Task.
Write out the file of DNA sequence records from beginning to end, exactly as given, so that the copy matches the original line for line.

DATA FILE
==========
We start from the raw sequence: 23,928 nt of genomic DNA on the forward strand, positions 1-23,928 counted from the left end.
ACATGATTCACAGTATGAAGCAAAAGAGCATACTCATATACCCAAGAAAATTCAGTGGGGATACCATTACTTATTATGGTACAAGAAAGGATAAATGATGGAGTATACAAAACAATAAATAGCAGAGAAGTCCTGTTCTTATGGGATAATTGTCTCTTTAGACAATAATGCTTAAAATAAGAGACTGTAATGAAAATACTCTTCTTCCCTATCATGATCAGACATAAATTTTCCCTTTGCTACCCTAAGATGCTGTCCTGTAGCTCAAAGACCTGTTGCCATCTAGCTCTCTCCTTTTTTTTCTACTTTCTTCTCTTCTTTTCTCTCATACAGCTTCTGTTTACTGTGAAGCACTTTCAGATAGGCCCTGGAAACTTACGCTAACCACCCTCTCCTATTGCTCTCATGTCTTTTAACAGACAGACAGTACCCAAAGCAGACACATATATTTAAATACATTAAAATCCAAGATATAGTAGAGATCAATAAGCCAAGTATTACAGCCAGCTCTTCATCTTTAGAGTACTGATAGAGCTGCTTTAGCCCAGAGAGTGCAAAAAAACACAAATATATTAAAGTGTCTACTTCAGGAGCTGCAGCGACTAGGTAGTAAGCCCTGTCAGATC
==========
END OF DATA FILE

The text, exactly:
We start from the raw sequence: 23,928 nt of genomic DNA on the forward strand, positions 1-23,928 counted from the left end.
ACATGATTCACAGTATGAAGCAAAAGAGCATACTCATATACCCAAGAAAATTCAGTGGGGATACCATTACTTATTATGGTACAAGAAAGGATAAATGATGGAGTATACAAAACAATAAATAGCAGAGAAGTCCTGTTCTTATGGGATAATTGTCTCTTTAGACAATAATGCTTAAAATAAGAGACTGTAATGAAAATACTCTTCTTCCCTATCATGATCAGACATAAATTTTCCCTTTGCTACCCTAAGATGCTGTCCTGTAGCTCAAAGACCTGTTGCCATCTAGCTCTCTCCTTTTTTTTCTACTTTCTTCTCTTCTTTTCTCTCATACAGCTTCTGTTTACTGTGAAGCACTTTCAGATAGGCCCTGGAAACTTACGCTAACCACCCTCTCCTATTGCTCTCATGTCTTTTAACAGACAGACAGTACCCAAAGCAGACACATATATTTAAATACATTAAAATCCAAGATATAGTAGAGATCAATAAGCCAAGTATTACAGCCAGCTCTTCATCTTTAGAGTACTGATAGAGCTGCTTTAGCCCAGAGAGTGCAAAAAAACACAAATATATTAAAGTGTCTACTTCAGGAGCTGCAGCGACTAGGTAGTAAGCCCTGTCAGATC